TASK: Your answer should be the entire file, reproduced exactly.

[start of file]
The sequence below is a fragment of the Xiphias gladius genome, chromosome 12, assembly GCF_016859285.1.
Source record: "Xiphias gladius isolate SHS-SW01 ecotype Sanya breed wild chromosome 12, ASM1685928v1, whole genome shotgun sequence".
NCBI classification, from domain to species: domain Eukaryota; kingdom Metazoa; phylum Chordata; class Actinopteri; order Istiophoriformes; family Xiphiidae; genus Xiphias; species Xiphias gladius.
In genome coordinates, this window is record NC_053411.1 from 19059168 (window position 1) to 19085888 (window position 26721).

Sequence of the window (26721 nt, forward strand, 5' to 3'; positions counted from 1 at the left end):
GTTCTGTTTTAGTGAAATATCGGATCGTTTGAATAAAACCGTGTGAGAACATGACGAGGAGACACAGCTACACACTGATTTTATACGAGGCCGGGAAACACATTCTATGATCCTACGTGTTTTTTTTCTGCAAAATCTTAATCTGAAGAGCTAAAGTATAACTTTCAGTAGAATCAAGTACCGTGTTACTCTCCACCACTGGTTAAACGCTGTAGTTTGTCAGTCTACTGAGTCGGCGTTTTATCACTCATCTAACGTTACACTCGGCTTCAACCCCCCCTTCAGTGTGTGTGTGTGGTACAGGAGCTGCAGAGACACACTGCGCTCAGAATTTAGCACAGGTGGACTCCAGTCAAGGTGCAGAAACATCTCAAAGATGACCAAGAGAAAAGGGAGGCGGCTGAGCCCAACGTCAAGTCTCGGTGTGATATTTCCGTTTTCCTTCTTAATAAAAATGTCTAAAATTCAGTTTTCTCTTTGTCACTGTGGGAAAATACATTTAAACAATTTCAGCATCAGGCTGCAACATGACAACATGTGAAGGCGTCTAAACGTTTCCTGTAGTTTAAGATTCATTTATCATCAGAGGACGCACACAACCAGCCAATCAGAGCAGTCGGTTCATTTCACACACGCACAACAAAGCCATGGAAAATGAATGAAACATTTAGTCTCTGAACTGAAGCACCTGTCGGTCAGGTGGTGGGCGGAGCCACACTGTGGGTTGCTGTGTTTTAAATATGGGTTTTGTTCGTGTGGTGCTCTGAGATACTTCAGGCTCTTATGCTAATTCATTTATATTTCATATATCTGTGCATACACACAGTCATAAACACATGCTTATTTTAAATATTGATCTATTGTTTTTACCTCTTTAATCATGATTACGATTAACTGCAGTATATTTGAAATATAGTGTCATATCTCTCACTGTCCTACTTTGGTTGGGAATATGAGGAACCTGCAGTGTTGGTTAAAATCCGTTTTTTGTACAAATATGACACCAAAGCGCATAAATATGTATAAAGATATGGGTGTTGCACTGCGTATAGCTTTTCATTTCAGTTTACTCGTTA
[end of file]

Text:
The sequence below is a fragment of the Xiphias gladius genome, chromosome 12, assembly GCF_016859285.1.
Source record: "Xiphias gladius isolate SHS-SW01 ecotype Sanya breed wild chromosome 12, ASM1685928v1, whole genome shotgun sequence".
NCBI classification, from domain to species: domain Eukaryota; kingdom Metazoa; phylum Chordata; class Actinopteri; order Istiophoriformes; family Xiphiidae; genus Xiphias; species Xiphias gladius.
In genome coordinates, this window is record NC_053411.1 from 19059168 (window position 1) to 19085888 (window position 26721).

Sequence of the window (26721 nt, forward strand, 5' to 3'; positions counted from 1 at the left end):
GTTCTGTTTTAGTGAAATATCGGATCGTTTGAATAAAACCGTGTGAGAACATGACGAGGAGACACAGCTACACACTGATTTTATACGAGGCCGGGAAACACATTCTATGATCCTACGTGTTTTTTTTCTGCAAAATCTTAATCTGAAGAGCTAAAGTATAACTTTCAGTAGAATCAAGTACCGTGTTACTCTCCACCACTGGTTAAACGCTGTAGTTTGTCAGTCTACTGAGTCGGCGTTTTATCACTCATCTAACGTTACACTCGGCTTCAACCCCCCCTTCAGTGTGTGTGTGTGGTACAGGAGCTGCAGAGACACACTGCGCTCAGAATTTAGCACAGGTGGACTCCAGTCAAGGTGCAGAAACATCTCAAAGATGACCAAGAGAAAAGGGAGGCGGCTGAGCCCAACGTCAAGTCTCGGTGTGATATTTCCGTTTTCCTTCTTAATAAAAATGTCTAAAATTCAGTTTTCTCTTTGTCACTGTGGGAAAATACATTTAAACAATTTCAGCATCAGGCTGCAACATGACAACATGTGAAGGCGTCTAAACGTTTCCTGTAGTTTAAGATTCATTTATCATCAGAGGACGCACACAACCAGCCAATCAGAGCAGTCGGTTCATTTCACACACGCACAACAAAGCCATGGAAAATGAATGAAACATTTAGTCTCTGAACTGAAGCACCTGTCGGTCAGGTGGTGGGCGGAGCCACACTGTGGGTTGCTGTGTTTTAAATATGGGTTTTGTTCGTGTGGTGCTCTGAGATACTTCAGGCTCTTATGCTAATTCATTTATATTTCATATATCTGTGCATACACACAGTCATAAACACATGCTTATTTTAAATATTGATCTATTGTTTTTACCTCTTTAATCATGATTACGATTAACTGCAGTATATTTGAAATATAGTGTCATATCTCTCACTGTCCTACTTTGGTTGGGAATATGAGGAACCTGCAGTGTTGGTTAAAATCCGTTTTTTGTACAAATATGACACCAAAGCGCATAAATATGTATAAAGATATGGGTGTTGCACTGCGTATAGCTTTTCATTTCAGTTTACTCGTTA